Since President Bush announced that he would send more American troops to Iraq, the debate on Iraq policy has reached new levels of stridency. Opponents of the war have rallied against what they see as an unjustified escalation, while the administration has dismissed opposition as defeatism. Vice President Cheney went so far as to say a withdrawal would show that Americans "don't have the stomach for the fight."
Military action in Iraq, however, defies orthodox notions of victory and defeat. We are not in Iraq to defend territory or even to destroy an enemy. Rather, we are pursuing the amorphous task of coaxing out of the Iraqi people and government political decisions that will result in a democratic, pluralistic society that is conducive to regional stability.
While the emergence of such a government and society is still worth pursuing, we must recognize that it is an optimal goal. It should not be the focal point of our Middle East policy or the sole measure of success in Iraq.
We need to recast the geo-strategic reference points of our Iraq policy. Some commentators have compared the Bush plan to a "Hail Mary" pass in football -- a desperate heave deep down the field by a losing team at the end of the game. Actually, a far better analogy for the Bush plan is a draw play on third down with 20 yards to go in the first quarter. The play does have a chance of working if everything goes perfectly, but it is more likely to gain a few yards and set up a punt on the next down, after which the game can be continued under more favorable circumstances.
The president's plan is an early episode in a much broader Middle East realignment that began with our invasion of Iraq and that may not end for years. Nations throughout the Middle East are scrambling to find their footing as regional power balances shift in unpredictable ways.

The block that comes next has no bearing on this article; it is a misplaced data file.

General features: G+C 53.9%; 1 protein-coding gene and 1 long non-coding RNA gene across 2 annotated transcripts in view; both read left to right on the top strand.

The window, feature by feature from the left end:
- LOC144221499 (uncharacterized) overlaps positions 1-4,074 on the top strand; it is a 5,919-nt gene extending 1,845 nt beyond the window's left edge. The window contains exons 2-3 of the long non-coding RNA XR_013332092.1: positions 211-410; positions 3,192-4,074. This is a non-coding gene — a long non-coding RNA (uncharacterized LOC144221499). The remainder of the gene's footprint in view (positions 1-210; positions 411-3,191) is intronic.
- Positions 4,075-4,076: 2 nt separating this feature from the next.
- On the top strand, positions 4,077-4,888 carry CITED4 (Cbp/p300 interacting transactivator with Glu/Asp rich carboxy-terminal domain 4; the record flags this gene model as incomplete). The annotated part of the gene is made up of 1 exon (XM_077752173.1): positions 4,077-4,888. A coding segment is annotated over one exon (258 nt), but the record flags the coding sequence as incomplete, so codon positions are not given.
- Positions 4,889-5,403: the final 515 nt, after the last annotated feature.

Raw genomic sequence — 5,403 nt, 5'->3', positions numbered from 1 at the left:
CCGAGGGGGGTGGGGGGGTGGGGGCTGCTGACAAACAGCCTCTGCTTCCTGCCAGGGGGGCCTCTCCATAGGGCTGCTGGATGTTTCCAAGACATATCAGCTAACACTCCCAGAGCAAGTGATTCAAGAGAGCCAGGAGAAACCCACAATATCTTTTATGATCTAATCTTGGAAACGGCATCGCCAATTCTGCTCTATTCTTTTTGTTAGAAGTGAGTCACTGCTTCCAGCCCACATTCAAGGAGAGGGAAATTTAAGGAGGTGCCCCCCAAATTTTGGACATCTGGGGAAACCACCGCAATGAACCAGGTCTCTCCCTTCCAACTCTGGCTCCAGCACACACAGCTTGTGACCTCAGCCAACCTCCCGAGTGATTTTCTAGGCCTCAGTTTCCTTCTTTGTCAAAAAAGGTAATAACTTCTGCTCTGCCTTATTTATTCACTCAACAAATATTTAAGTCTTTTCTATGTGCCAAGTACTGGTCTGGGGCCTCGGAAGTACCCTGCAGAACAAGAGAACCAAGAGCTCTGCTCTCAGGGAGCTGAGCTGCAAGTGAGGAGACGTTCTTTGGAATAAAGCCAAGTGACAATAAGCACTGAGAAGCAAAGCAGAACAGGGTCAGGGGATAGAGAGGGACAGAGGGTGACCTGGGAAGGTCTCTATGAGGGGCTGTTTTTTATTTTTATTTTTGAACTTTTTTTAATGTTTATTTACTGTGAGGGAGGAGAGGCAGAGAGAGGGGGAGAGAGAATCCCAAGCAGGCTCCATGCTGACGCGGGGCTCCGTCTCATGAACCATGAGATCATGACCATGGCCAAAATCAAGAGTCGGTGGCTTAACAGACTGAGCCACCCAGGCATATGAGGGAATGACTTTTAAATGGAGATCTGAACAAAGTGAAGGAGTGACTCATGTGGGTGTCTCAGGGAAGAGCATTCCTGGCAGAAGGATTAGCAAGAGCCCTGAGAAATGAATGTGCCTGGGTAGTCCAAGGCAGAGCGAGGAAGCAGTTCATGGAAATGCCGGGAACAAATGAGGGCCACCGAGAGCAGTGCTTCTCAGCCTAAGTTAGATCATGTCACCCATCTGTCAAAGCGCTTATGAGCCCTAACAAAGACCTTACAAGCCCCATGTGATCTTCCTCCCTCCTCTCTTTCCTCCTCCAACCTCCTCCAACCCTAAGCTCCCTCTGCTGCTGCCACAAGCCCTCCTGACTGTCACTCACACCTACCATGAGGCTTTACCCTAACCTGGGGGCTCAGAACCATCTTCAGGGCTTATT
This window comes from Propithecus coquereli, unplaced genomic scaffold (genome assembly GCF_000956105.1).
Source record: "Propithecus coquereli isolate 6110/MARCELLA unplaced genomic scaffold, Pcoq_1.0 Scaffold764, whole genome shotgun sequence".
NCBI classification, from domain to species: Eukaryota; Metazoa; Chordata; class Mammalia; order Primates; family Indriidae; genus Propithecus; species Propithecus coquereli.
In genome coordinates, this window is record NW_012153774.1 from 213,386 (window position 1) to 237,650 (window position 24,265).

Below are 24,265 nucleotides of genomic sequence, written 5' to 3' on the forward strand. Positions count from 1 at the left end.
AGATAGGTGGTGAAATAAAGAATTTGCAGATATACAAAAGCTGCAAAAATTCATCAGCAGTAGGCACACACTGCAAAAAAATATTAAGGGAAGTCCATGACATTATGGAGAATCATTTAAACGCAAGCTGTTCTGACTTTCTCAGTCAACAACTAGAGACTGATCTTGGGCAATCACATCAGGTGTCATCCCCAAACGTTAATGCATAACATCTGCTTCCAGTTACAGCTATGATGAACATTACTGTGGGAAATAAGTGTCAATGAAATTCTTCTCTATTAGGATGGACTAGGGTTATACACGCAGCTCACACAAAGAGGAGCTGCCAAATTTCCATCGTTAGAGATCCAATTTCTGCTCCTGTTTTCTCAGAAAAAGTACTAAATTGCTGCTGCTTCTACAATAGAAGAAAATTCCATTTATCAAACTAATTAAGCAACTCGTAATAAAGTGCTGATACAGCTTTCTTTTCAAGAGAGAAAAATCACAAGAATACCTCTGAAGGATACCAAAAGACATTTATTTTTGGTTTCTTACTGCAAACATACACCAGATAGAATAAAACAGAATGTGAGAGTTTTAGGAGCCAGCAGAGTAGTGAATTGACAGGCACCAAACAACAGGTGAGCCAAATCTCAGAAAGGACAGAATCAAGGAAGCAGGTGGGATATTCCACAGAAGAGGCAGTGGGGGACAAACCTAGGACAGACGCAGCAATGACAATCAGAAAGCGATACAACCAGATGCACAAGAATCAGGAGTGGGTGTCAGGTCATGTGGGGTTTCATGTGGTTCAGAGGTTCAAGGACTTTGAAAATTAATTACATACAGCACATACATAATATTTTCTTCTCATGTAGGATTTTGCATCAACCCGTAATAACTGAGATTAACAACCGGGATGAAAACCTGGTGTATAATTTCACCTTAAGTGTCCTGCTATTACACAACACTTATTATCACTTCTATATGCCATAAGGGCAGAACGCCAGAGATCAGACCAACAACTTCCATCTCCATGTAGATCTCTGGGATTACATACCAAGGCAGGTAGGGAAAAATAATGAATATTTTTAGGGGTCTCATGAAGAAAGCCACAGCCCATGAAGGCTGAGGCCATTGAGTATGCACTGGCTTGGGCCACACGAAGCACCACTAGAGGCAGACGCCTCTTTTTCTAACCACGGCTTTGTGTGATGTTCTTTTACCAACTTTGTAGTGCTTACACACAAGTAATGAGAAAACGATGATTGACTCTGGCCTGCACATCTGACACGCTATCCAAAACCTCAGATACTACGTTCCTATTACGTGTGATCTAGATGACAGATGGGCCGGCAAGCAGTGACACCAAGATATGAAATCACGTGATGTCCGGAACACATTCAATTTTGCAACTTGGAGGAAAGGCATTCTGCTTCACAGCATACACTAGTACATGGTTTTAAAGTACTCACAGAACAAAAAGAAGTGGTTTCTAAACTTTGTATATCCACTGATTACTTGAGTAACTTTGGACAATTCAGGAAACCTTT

At the center of this realignment is Iran, which is perceived to have emerged from our Iraq intervention as the big winner. We paved the way for a Shiite government in Iraq that is much friendlier to Iran than was Saddam Hussein. Bolstered by high oil revenue, Iran has meddled in Iraq, rigidly pursued a nuclear capability, and funded Hezbollah and Hamas.
But the pendulum of Middle East politics may be swinging back against Iranian assertiveness. Saudi Arabia, Egypt, Jordan, the Gulf states and others have become increasingly alarmed by Iran's behavior and by widening regional sectarian divisions. Because of this dynamic, U.S. bargaining power in the Middle East is growing. Moderate Arab states understand that the United States is an indispensable counterweight to Iran.
This opens up opportunities for solidifying our broader strategic objectives, and it offers a backup option in Iraq. Even as the president's Baghdad strategy goes forward, we need to plan for a potent redeployment of U.S. forces in the region to defend oil assets, target terrorist enclaves, deter adventurism by Iran and provide a buffer against regional sectarian conflict. In the best case, we could supplement bases in the Middle East with troops stationed outside urban areas in Iraq. Such a redeployment would allow us to continue training Iraqi troops and delivering economic assistance, but it would not require us to interpose ourselves between Iraqi sectarian factions.
The secretary of state's recent trip to the Middle East and the dispatch of an additional aircraft carrier to the Persian Gulf showed that the administration understands the gravity of what is happening in the region. The United States should make clear to our Arab friends that they have a role in promoting reconciliation within Iraq, preventing oil price spikes, splitting Syria from Iran and demonstrating a more united front against terrorism.
The administration must avoid becoming so quixotic in its attempt to achieve the optimal outcome in Iraq that it fails to adjust to shifts in the region or political realities within Iraq. Although any administration would be reluctant to talk about a Plan B when its primary plan is still in motion, the president and Congress must reach a consensus on how to protect our broader strategic interests regardless of what happens in those Baghdad neighborhoods or on the floor of the Senate. Otherwise, the fatigue and frustration with our Iraq policy that is manifest in the resolutions of disapproval before the Senate could lead not just to the rejection of the Bush plan but also to the abandonment of the tools and relationships we need to defend our vital interests in the Middle East.
The writer, a Republican from Indiana, is the ranking minority member of the Senate Foreign Relations Committee.